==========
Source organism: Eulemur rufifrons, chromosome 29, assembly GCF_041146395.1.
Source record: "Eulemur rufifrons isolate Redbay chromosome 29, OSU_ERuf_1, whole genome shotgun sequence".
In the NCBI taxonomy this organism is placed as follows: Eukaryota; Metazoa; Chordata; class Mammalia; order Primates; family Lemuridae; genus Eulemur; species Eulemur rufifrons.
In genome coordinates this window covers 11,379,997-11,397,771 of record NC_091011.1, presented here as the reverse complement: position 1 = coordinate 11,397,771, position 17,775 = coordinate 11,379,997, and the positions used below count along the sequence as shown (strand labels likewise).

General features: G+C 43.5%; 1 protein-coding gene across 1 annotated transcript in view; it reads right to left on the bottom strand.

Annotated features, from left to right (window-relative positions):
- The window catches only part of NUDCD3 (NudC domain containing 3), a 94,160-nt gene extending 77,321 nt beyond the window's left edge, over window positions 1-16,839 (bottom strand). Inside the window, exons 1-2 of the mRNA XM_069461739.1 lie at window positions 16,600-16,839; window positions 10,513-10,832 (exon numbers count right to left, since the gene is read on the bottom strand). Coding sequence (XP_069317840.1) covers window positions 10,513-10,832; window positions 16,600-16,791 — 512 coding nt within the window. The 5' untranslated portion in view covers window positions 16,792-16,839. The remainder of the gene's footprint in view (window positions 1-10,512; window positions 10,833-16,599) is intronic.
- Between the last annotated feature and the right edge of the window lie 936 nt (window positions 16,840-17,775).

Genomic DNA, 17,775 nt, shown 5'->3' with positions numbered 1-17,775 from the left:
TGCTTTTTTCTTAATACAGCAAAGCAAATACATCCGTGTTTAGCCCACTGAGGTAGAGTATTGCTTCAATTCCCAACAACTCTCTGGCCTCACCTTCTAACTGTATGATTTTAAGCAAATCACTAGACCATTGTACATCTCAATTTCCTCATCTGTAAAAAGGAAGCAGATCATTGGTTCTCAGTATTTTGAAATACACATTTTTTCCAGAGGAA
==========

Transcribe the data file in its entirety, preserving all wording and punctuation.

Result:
Source organism: Eulemur rufifrons, chromosome 29, assembly GCF_041146395.1.
Source record: "Eulemur rufifrons isolate Redbay chromosome 29, OSU_ERuf_1, whole genome shotgun sequence".
In the NCBI taxonomy this organism is placed as follows: Eukaryota; Metazoa; Chordata; class Mammalia; order Primates; family Lemuridae; genus Eulemur; species Eulemur rufifrons.
In genome coordinates this window covers 11,379,997-11,397,771 of record NC_091011.1, presented here as the reverse complement: position 1 = coordinate 11,397,771, position 17,775 = coordinate 11,379,997, and the positions used below count along the sequence as shown (strand labels likewise).

General features: G+C 43.5%; 1 protein-coding gene across 1 annotated transcript in view; it reads right to left on the bottom strand.

Annotated features, from left to right (window-relative positions):
- The window catches only part of NUDCD3 (NudC domain containing 3), a 94,160-nt gene extending 77,321 nt beyond the window's left edge, over window positions 1-16,839 (bottom strand). Inside the window, exons 1-2 of the mRNA XM_069461739.1 lie at window positions 16,600-16,839; window positions 10,513-10,832 (exon numbers count right to left, since the gene is read on the bottom strand). Coding sequence (XP_069317840.1) covers window positions 10,513-10,832; window positions 16,600-16,791 — 512 coding nt within the window. The 5' untranslated portion in view covers window positions 16,792-16,839. The remainder of the gene's footprint in view (window positions 1-10,512; window positions 10,833-16,599) is intronic.
- Between the last annotated feature and the right edge of the window lie 936 nt (window positions 16,840-17,775).

Genomic DNA, 17,775 nt, shown 5'->3' with positions numbered 1-17,775 from the left:
TGCTTTTTTCTTAATACAGCAAAGCAAATACATCCGTGTTTAGCCCACTGAGGTAGAGTATTGCTTCAATTCCCAACAACTCTCTGGCCTCACCTTCTAACTGTATGATTTTAAGCAAATCACTAGACCATTGTACATCTCAATTTCCTCATCTGTAAAAAGGAAGCAGATCATTGGTTCTCAGTATTTTGAAATACACATTTTTTCCAGAGGAA